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CSotD: The Die Having Been Cast

There have been several cartoons comparing Putin to either Hitler or Stalin, but I like Robert Ariail’s, because it is very simple and yet pinpoints Stalin’s legacy in Ukraine, where he engineered a ghastly, deadly famine in which millions died.

All former Soviets remember their losses to the Germans in World War II, but the earlier famine was an inside job, to the extent that Russians were in charge and would have had Ukrainian interests in mind, if the USSR truly were a group of nations and not a collection of Russian fiefdoms.

There aren’t many Americans old enough to remember how the Soviets undermined and overthrew Eastern European governments in the wake of WWII, replacing them with puppets, though my generation is at least old enough to have had a few classmates whose families had fled the Iron Curtain.

You shouldn’t have to be Ukrainian to recognize what’s going on.

Steve Sack accurately show’s Putin’s longterm planning, though I hope that he’s premature in declaring Ukraine dead and that Putin may find that governments can be overthrown more easily than people.

Still, even Hungary’s bold rebellion was quashed. Eastern Europe knows its own history, and the question is whether it will choose resistance or despair?

The world’s response to this first outrage could well tip the scales.

 

Juxtaposition of 1939

(Jesse Taylor Cargill)

 

(Herblock, twice)

However, you shouldn’t assume a huge cry arose over here when Hitler moved on Poland in ’39. The German-American Bunds piped down quickly, and nobody claimed to like what Hitler was doing, but there was a substantial and effective call for American neutrality, even as British troops landed on the French coast.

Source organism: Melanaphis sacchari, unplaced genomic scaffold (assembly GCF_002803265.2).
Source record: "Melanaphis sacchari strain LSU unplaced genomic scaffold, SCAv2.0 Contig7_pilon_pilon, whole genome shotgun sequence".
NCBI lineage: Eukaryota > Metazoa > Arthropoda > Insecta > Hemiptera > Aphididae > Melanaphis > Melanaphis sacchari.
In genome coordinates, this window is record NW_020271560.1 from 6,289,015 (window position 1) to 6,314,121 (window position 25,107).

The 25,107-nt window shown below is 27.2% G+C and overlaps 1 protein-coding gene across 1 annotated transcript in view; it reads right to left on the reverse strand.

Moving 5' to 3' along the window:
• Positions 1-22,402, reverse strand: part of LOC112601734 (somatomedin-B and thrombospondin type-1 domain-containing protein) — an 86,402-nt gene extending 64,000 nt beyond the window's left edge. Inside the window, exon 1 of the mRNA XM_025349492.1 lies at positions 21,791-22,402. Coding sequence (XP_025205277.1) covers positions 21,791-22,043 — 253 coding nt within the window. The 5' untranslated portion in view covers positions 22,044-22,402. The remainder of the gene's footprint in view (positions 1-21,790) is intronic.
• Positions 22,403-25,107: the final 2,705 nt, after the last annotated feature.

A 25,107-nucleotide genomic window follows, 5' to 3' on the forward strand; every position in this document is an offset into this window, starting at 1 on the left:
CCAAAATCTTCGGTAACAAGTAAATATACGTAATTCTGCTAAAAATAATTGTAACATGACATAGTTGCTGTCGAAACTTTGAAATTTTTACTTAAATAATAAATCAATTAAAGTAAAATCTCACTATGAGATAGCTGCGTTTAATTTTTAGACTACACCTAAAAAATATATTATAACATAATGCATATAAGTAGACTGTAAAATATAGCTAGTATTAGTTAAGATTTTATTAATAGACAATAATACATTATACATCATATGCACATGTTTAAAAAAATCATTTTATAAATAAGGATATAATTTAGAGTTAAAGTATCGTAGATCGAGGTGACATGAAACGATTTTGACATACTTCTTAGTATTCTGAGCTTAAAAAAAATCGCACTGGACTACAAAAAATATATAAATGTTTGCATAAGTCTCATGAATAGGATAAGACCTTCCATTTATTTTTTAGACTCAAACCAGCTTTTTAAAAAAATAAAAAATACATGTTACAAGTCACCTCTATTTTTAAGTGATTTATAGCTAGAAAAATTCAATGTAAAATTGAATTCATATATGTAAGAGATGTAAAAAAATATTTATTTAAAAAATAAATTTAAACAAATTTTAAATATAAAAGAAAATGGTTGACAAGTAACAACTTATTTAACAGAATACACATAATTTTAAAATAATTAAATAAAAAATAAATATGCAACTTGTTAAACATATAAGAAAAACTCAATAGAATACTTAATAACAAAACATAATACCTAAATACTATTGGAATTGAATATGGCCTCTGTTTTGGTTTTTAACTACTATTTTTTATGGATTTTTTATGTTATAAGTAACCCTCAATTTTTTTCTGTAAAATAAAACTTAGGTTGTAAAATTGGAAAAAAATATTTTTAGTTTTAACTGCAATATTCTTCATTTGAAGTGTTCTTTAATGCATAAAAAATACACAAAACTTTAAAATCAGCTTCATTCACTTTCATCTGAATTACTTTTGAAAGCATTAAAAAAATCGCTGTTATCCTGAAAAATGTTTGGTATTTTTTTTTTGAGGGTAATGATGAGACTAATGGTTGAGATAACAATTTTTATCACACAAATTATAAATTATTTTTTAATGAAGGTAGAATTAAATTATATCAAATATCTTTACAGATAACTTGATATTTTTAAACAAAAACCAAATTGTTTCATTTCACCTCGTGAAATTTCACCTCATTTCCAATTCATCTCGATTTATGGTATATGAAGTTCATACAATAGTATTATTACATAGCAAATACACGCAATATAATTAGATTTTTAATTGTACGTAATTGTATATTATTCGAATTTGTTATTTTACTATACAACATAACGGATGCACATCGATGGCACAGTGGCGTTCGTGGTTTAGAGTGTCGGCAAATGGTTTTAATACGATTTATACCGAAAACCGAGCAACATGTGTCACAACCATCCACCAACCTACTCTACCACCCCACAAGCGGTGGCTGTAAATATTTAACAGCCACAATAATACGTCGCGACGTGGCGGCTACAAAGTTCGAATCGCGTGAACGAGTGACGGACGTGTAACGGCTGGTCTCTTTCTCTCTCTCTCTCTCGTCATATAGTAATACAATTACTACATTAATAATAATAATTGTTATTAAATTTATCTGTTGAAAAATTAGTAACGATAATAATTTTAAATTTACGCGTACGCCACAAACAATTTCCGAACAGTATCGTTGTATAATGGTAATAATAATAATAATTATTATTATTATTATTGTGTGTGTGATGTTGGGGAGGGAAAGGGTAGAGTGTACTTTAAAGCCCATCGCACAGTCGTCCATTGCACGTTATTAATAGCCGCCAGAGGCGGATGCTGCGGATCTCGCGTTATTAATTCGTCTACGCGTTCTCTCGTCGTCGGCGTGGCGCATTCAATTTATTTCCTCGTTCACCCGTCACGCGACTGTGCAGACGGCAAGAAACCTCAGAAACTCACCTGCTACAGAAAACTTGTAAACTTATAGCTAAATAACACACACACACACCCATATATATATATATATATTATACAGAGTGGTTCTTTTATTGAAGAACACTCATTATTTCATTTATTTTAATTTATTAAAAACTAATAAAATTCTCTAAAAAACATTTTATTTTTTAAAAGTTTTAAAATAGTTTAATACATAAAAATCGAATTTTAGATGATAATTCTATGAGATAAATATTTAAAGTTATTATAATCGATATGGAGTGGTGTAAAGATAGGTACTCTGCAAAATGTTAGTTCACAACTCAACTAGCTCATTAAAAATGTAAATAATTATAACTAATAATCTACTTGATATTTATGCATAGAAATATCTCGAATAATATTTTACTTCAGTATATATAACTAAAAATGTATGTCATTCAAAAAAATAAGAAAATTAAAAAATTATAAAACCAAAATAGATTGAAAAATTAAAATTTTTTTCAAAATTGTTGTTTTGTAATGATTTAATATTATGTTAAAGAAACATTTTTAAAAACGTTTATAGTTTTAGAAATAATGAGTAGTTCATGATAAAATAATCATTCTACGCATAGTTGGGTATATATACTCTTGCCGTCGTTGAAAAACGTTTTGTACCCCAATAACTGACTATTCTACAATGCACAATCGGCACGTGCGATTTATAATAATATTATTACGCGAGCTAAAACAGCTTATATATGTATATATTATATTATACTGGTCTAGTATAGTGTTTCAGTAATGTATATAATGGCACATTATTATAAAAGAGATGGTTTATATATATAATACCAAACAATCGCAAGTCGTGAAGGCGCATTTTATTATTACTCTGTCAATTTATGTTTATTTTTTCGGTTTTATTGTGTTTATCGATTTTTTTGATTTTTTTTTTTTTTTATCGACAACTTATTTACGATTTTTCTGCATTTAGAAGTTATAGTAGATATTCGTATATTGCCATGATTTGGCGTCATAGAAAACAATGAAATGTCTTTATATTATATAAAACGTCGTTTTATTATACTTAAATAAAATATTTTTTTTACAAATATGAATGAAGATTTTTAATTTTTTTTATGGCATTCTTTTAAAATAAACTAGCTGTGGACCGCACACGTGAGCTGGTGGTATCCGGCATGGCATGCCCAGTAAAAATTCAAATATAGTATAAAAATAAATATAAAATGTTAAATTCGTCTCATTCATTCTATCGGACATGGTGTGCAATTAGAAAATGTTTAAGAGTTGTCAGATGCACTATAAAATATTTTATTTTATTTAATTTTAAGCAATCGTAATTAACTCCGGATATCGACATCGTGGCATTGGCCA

They weren’t entirely selfish, but they sure weren’t eager to jump in, either.

 

Anne Telnaes portrays the leaders of a more toxic Fifth Column we need to deal with now.

It makes me wonder if Trump’s clear preference for Putin makes Kim Jong-il regret sending him all those love letters.

As for Tuckyo Rose, Margaret Sullivan has given him the slap Rupert Murdoch should have applied months ago, in the course of which she cites William Saletan’s article comparing him to Father Coughlin, who promoted pro-Nazi propaganda in his role as the Exception to the Greatest Generation.

And Tuckyo has earned his nickname, because clips from his show are being broadcast by Russia to show the support they have in this war.

I doubt they’re pointing out, as Sullivan does in her article, that his lawyers defend him by insisting his lies are so clearly ludicrous that no sensible person could take him seriously.

 

I’m hearing people question the stability of Putin’s other American Boyfriend, saying that he’s not simply obsessed with the Big Lie but seems to be falling apart. Jeff Danziger (WPWG) compares him to Captain Queeg from the Caine Mutiny, erratically defending his paranoid fantasies.

Though remember that the final scene in that story is a defense of the not-so-gifted officers without whom the system can’t function. I don’t expect to hear much of that about Ol’ Heelspurs.

Again, though, my expectations may be more based on hope than history.